Veganism excludes all types of animal produce – including not only meat but also eggs, dairy and seafood. Statistics show that most people become vegans for ethical reasons. However, if you are choosing veganism purely for health reasons, there are important points to consider, as complete absence of all animal based foods can take its toll. Initially, following a purely vegan diet will most likely give a lift and bounce to someone’s health. I believe this is linked with the change to a mostly raw and plant-based food diet. What is more complex though, is the long term affects.

Quite simply, there are nutrients that can’t be obtained from plants. Some of these include, long-chained omega-3 fats, carnosine, taurine, carnitine, retinol, vitamins D3 and B12 and conjugated linoleic acid. After 6-7 years, B12 can be so rundown in the liver that neurodegenerative and neurological diseases can start to come about. Iron and zinc deficiencies are not uncommon either.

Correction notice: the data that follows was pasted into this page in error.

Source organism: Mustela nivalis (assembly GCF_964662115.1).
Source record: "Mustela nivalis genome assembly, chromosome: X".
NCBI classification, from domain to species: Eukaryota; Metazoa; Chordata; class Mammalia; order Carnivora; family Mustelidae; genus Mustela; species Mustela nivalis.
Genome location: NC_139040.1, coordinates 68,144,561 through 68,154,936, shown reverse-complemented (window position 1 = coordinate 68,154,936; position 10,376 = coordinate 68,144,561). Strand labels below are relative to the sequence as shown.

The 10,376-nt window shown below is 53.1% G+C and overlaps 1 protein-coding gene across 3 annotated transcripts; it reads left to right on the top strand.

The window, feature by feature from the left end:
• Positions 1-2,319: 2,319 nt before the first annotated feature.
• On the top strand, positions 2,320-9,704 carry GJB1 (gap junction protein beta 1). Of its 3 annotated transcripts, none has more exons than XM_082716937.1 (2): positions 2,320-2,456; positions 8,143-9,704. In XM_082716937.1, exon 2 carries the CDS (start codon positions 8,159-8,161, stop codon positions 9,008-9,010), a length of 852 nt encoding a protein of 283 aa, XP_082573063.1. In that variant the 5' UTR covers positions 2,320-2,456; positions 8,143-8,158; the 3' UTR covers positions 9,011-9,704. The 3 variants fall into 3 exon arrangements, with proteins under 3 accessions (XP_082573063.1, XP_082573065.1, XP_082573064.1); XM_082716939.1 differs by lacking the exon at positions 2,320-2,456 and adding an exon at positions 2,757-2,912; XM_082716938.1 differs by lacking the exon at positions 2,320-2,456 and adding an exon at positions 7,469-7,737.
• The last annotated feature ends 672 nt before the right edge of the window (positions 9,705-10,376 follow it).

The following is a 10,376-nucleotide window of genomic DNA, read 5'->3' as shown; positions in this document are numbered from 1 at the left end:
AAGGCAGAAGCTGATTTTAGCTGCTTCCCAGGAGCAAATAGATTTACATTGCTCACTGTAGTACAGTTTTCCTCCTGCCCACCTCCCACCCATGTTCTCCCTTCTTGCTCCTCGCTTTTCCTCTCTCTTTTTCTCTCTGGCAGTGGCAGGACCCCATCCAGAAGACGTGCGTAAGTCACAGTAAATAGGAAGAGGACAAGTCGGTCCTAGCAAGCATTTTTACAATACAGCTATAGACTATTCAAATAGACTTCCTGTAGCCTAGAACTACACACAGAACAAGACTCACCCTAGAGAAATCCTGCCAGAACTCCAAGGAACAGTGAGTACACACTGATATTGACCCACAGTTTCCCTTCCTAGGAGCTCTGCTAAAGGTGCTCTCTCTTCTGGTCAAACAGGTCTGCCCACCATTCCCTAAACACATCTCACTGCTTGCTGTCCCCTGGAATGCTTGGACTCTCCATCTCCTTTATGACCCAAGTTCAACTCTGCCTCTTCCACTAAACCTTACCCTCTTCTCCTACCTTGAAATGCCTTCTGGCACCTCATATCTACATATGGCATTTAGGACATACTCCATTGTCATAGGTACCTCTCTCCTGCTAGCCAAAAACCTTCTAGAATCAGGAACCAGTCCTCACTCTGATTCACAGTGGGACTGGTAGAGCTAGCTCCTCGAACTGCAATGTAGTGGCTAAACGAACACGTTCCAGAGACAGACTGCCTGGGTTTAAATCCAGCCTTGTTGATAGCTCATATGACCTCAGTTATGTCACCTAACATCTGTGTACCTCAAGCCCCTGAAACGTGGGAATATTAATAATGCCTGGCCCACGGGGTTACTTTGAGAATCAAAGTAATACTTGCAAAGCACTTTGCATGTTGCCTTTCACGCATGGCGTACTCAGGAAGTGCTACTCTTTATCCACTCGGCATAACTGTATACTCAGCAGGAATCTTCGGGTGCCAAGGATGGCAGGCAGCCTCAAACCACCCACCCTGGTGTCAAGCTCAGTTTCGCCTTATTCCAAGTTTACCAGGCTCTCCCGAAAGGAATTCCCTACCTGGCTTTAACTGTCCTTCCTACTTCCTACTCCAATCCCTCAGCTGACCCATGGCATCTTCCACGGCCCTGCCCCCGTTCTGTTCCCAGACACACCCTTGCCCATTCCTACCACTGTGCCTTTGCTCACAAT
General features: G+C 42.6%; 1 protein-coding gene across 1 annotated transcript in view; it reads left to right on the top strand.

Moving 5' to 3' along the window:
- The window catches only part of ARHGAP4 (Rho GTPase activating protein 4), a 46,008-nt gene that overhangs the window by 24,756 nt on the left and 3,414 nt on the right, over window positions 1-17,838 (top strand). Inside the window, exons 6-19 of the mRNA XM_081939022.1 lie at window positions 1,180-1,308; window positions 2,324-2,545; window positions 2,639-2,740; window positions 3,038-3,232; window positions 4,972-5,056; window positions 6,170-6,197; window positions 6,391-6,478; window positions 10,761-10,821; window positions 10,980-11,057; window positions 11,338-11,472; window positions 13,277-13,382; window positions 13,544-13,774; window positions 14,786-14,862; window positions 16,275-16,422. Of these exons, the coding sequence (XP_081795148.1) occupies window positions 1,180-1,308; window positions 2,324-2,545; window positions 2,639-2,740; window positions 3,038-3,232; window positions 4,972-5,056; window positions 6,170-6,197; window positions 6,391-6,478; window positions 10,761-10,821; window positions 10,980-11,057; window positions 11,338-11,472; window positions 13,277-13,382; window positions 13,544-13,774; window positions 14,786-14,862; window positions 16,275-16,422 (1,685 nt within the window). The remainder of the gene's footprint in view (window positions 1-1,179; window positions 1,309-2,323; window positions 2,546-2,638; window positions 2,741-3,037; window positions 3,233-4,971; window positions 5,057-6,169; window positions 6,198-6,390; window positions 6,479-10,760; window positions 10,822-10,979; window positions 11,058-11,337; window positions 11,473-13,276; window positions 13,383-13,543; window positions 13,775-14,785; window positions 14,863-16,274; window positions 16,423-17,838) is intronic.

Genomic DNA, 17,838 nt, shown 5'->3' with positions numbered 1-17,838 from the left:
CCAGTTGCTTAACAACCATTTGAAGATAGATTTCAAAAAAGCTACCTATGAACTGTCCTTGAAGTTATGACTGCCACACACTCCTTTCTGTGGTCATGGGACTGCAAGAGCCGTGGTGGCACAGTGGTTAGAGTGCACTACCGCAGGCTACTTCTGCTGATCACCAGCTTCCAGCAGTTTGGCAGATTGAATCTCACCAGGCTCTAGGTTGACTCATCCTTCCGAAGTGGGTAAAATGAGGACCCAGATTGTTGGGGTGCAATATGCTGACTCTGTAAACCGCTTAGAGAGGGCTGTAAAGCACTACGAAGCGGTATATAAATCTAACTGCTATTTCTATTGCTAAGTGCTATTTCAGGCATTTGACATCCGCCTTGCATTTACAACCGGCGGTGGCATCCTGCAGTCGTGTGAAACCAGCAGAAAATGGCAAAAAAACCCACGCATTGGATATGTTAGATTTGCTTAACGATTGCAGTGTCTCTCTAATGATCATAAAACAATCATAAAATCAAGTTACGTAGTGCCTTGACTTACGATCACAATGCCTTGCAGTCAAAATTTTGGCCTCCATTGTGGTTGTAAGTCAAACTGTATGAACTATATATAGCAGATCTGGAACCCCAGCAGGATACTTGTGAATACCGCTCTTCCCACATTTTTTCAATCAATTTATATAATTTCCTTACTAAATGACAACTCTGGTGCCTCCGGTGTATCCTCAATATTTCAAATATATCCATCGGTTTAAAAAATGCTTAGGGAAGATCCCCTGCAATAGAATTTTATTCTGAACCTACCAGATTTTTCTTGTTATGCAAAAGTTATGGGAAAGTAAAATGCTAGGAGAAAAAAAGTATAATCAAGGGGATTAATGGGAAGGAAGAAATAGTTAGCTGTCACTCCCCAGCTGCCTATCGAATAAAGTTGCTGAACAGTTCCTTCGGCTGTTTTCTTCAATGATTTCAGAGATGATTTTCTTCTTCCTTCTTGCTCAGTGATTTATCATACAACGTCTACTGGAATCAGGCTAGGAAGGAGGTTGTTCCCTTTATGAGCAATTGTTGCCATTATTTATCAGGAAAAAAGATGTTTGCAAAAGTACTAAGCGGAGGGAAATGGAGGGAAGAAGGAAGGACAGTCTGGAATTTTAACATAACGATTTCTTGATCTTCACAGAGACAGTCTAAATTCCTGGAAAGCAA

Getting sufficient healthy fats is a significant problem for vegans. The previously vilified saturated fat has now been recognized as an important part of a healthy diet. Many of these saturated fats come from animal sources. Essential omega 3 fats sourced from fish are very important for good health and despite small amounts of omega 3 being available from flax or linseed for example, it’s not sufficient. Forgoing marine sourced DHA is something that is a problem.

Another regular problem I come across with vegans is protein deficiency. This is because some vegans base their diet on foods like pasta and vegetables without getting sufficient protein rich vegetables as they do in places like India, which include chick peas, lentils and pulses.

For vegans and vegetarians generally, I suggest having nutritional levels checked regularly so that these can be topped up where possible.